The passing of Antonin Scalia, the US Supreme Court’s longest-serving associate justice, piqued my interest greatly. I once studied the American legislature as part of a Politics A-Level, and my imagination was always caught more by the political system over the pond than our own staid, playing fields of Eton ‘democracy’.

Scalia, appointed to the Supreme Court in 1986 by the States’ neoliberal president Ronald Reagan, was the federal court’s longest-serving member, and arguably its most conservative. Throughout his tenure in D.C., Scalia saw himself as a staunch protector of the US constitution, that yellowed document considered sacred from Maine in the north-east to California in the south-west.

It’s therefore somewhat ironic that the justice’s death has ignited a fierce argument over the US’s constitutional ‘checks and balances system’, with Republicans and Democrats fighting for supremacy before Scalia’s corpse has gone cold. Even Republican presidential candidates Ted Cruz and Marco Rubio have had their say – but more on those two later.

President Barack Obama will, for the third time since being inaugurated in 2009, be tasked with nominating an associate justice to fill a gap on the Supreme Court. In his first year in charge, Obama nominated Sonia Sotomayor to replace David Souter and, a year later, Elena Kagan took over from John Paul Stevens. Yet both of those appointments were relatively straightforward; both outgoing justices were liberal in outlook, so their replacements, although ethnically and religiously fresh in terms of the Court’s make-up, were like-for-like. Perhaps more importantly the Senate, who vote to confirm the President’s choices, was dominated by Democrats until the 2014 mid-terms.

This time, it’s a little different. In his last full year as head of state, Obama, before Saturday, was seen as something of a lame duck at home, presiding over a Republican-controlled Senate (54 GOP; 44 Democrats and 2 Independents) and House of Representatives. However, Scalia’s death has changed everything.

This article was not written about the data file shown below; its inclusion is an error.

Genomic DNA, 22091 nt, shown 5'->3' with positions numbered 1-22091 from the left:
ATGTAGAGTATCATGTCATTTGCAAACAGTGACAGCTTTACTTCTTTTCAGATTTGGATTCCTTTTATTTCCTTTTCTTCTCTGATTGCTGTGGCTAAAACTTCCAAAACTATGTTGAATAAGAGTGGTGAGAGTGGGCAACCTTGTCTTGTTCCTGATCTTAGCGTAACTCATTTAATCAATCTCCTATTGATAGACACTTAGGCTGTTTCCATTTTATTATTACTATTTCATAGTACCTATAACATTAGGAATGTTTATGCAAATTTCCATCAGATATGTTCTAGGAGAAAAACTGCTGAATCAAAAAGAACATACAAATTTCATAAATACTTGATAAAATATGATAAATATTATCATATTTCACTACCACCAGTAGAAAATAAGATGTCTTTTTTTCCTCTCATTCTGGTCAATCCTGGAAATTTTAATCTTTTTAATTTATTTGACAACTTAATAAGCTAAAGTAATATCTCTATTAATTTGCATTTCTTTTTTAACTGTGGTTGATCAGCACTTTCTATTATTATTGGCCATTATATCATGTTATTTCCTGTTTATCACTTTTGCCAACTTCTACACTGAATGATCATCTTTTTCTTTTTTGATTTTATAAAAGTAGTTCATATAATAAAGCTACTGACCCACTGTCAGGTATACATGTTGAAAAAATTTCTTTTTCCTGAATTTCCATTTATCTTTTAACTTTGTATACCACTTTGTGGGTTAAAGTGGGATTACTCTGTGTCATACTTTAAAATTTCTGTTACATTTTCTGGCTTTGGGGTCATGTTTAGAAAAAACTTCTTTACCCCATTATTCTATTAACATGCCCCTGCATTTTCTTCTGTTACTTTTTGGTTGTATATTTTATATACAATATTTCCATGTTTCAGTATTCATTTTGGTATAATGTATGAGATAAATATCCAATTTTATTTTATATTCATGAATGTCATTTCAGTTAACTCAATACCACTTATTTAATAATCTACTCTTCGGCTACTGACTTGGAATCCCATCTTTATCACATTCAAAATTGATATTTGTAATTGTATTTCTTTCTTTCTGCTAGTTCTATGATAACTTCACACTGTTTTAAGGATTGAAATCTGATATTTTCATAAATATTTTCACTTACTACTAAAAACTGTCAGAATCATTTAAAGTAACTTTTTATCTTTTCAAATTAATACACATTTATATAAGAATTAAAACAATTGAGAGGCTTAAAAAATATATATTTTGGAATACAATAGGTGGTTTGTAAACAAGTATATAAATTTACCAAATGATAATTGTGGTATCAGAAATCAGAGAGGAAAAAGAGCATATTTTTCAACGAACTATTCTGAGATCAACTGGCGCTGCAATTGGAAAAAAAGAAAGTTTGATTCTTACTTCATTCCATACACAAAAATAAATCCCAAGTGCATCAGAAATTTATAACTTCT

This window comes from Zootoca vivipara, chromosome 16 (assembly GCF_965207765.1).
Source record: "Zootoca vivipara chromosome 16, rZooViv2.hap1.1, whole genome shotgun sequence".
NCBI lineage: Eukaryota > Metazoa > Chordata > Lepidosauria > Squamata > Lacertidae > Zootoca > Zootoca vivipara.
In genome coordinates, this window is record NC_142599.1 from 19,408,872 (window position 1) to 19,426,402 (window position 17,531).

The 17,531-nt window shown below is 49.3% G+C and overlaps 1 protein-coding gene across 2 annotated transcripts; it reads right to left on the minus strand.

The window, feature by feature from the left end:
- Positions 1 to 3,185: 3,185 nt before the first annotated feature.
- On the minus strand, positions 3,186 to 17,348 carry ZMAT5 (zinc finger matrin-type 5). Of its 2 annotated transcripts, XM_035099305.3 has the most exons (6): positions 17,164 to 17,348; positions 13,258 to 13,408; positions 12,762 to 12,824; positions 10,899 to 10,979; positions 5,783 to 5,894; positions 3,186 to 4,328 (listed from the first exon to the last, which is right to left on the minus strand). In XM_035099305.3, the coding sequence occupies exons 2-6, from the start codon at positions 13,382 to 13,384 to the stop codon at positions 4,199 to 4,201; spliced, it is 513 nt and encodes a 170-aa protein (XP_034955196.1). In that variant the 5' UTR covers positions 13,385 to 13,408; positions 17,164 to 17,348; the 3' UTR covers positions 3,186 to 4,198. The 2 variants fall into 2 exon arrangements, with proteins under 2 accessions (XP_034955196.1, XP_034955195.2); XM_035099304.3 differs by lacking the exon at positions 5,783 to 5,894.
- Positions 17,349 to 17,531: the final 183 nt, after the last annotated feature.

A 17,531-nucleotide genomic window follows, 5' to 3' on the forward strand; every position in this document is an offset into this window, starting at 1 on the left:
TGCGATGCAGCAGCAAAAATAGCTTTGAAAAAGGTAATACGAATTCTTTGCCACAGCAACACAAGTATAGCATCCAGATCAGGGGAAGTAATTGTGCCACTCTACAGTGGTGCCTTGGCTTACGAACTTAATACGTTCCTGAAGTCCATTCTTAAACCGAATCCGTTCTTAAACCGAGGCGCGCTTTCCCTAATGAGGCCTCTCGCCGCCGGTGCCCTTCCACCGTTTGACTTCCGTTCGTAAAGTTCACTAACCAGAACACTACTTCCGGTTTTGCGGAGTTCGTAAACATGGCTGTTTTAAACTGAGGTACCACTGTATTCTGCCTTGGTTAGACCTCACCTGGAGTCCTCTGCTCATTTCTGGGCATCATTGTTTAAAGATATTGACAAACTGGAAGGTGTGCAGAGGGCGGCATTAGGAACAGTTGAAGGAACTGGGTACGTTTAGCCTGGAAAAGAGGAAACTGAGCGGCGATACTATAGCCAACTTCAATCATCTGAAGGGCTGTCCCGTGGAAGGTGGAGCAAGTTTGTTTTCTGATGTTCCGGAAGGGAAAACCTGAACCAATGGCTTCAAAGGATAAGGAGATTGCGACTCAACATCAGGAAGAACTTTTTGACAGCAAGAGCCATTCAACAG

The ideological ‘outlook’ of the Court now stands at four conservatives – Chief Justice John Roberts, Anthony Kennedy, Clarence Thomas and Samuel Alito – and four liberals – Ruth Bader Ginsberg, Stephen Breyer, Sotomayor and Kagan. The next appointment will be key in shifting the balance, and that’s why Republicans are up in arms.

The aforementioned Cruz, who harbours realistic hopes of sitting in the Oval Office this time next year, is threatening to ‘filibuster’ any nomination Obama makes, while Rubio even went as far as saying that the ‘next President’ should appoint Scalia’s successor. This is despite Obama still having 11 months of his second four-year term to run.

GOP leaders are running scared because they know that, if Obama gets his way, they’re looking at a legislature that is largely liberal in make-up – a complete turnaround from the days of the 1980s and 1990s when, after Reagan and then George Bush Sr had enjoyed the best part of a decade-and-a-half in power, the Court was overly conservative (although Souter became more liberal during his time in D.C.)

The result of a liberal Obama nomination – should he manage to do what no Democrat President has done since 1895 – could be a more socially active Supreme Court, similar to the one we saw in the 1970s (Roe v Wade, et al.) after John F. Kennedy and Lyndon B. Johnson had left their mark on the highest level of the federal legislature. Last year, the Court legalised gay marriage with Scalia present, what could it do with the balance further tipped in the centre-left’s favour?

At the moment, this is more of a constitutional and political conversation than a judicial debate but, if Rubio’s (unlikely) and Cruz’s (more likely) protests fall by the wayside and Obama does have his way, the vacant seat could be filled by the time US voters come to the polls.

Perhaps then Obama’s promise of ‘hope’ – so prevalent in his 2008 campaign, but unfulfilled for many – could linger on for a while longer, and the journalists, writers and historians could start scribbling at length under the ‘legacy’ column of the 44th President of the United States.


Obama’s legacy? A liberal Supreme Court